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Preface: Assume I am not an ordained Rabbi.

Suppose I'm having lunch with my friend and he asks me "do I have to say a bracha on this dessert?" or "when's the last time I could daven mincha today?" or "am I allowed to carry this back home?" (on Shabbos).

Whatever the case may be, am I allowed to answer him? Or should I just grin and say "CYLOR"?


Highly related: Why is it necessary to ask a Rabbi?

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Yes, and CYLOR ironically applies to this question too! –  yydl Sep 23 '11 at 22:00
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IMO, it shouldn't make a difference whether you are an ordained rabbi or not: meta.judaism.stackexchange.com/questions/312/… –  Adam Mosheh May 15 '12 at 19:25
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6 Answers

You are allowed to answer and should answer, so long it is a question you can answer.

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A source for this answer would make it more valuable. –  msh210 Sep 25 '11 at 2:46
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Common sense does not need a source. –  Gershon Gold Sep 26 '11 at 11:41
    
The answer does make a good deal of sense, but what makes sense to me is not always correct: I'm not imbued with such a quantity (or do I mean quality) of daas tora. –  msh210 Sep 26 '11 at 14:53
    
@msh210 - Yes, you are imbued with some daat tora. Anyone who learns is. But that doesn't mean you have enough of it to answer a question. –  Adam Mosheh May 15 '12 at 19:00
    
@msh210 This doesn't make that much sense. What about the prohibition of more halacha bifnei rabbo which applies if you are within 3 parsa of your rabbo? –  Double AA Oct 7 '13 at 4:22
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Its only considered a psak if it's a new case that requires original analysis. If you are just reciting a halachik fact, it is not a psak halacha. It does not require a posek and the person can still go and ask someone else. (I heard a similar statement b'shem R' Hershel Schachter).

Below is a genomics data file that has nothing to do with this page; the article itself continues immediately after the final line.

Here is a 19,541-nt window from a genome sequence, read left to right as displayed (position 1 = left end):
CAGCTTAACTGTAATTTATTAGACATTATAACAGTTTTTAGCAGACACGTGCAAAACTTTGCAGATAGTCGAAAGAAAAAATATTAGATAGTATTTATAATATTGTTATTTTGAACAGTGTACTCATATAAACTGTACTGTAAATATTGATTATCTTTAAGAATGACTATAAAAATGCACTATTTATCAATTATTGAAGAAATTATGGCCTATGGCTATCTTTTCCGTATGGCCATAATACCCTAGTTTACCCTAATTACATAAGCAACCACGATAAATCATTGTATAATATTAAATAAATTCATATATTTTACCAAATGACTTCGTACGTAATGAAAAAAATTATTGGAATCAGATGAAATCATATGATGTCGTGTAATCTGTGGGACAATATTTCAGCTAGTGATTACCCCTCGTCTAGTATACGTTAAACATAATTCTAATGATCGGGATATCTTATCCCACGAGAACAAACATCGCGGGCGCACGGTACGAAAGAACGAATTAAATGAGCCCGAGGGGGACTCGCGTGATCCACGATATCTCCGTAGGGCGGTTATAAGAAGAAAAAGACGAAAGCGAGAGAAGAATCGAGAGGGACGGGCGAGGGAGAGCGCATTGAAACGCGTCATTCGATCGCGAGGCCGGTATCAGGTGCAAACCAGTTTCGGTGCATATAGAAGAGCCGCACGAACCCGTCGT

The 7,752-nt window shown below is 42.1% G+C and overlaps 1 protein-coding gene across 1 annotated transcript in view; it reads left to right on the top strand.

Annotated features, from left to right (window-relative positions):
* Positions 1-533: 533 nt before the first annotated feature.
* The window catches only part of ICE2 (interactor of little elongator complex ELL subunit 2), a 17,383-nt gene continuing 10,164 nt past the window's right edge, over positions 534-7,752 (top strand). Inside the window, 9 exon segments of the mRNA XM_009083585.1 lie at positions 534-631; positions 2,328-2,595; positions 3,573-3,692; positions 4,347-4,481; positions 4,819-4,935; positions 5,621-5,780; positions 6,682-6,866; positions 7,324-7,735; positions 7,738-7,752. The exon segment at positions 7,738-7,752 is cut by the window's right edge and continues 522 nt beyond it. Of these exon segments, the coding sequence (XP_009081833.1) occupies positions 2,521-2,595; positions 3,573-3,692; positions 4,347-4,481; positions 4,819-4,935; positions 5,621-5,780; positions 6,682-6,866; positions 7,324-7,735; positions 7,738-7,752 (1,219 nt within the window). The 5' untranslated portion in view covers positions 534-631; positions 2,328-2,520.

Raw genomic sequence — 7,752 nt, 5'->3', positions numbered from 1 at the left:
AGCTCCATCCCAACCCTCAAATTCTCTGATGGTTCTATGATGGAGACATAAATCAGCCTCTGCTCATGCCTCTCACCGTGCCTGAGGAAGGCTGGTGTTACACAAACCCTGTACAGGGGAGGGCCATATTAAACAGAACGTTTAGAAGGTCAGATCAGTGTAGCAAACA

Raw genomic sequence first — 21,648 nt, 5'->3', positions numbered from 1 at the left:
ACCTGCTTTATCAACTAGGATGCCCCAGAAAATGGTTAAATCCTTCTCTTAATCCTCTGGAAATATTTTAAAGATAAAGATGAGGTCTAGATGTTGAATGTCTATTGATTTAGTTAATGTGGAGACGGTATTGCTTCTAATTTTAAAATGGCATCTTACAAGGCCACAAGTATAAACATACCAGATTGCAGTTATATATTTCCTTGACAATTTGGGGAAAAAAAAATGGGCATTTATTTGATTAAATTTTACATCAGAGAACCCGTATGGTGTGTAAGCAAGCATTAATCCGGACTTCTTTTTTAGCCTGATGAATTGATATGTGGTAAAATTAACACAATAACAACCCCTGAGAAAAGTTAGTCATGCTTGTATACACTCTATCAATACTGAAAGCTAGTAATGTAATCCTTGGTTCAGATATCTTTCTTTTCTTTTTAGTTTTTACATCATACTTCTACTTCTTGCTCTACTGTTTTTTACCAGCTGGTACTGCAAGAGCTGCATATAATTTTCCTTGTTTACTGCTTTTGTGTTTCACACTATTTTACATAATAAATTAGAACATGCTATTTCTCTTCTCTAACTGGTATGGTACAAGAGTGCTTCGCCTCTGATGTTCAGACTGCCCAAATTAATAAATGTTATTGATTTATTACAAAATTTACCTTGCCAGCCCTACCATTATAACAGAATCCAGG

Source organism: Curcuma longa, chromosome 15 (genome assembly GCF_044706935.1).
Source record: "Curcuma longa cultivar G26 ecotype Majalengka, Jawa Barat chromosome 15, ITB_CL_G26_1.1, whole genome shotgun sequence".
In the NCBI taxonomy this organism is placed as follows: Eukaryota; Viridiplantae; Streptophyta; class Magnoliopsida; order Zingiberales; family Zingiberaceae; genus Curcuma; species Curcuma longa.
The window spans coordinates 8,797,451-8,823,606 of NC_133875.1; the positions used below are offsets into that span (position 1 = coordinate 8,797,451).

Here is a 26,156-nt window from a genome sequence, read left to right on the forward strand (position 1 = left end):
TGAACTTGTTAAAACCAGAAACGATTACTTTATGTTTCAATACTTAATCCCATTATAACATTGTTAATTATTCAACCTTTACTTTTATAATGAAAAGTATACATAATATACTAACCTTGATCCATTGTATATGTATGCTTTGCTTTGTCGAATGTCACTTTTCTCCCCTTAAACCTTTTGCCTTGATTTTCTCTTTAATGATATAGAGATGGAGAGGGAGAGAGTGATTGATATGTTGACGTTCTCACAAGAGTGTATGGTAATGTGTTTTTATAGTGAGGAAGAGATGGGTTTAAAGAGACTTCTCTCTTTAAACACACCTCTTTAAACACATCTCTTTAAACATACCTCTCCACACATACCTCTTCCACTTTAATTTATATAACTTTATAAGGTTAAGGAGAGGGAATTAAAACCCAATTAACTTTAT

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Well by me saying what it means, I'm giving a psak that the cases are analogous, no? –  yydl Sep 25 '11 at 4:03
    
A source for this answer would make it more valuable. –  msh210 Sep 25 '11 at 16:12
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I added a citation. @yydl, most desserts have been discussed before, so you're just quoting a book. It's a psak if it was a new food and you rule based on your understanding of the sugya. –  Ariel K Sep 25 '11 at 21:18
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Why is it Psak to give a new analysis of a Sugya but not an analysis of whether someone else's book applies? –  Seth J Sep 26 '11 at 17:17
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@TKKocheran Ariel K is right. If someone asks what time to daven minchah, you don't need smicha to look up the time of sunset! Even when customs vary, telling someone what you do, based on your teacher(s), is fine as well. Learning from competent authorities is important, but we don't need to pretend to be idiots either. –  user1095 Jan 26 '12 at 16:43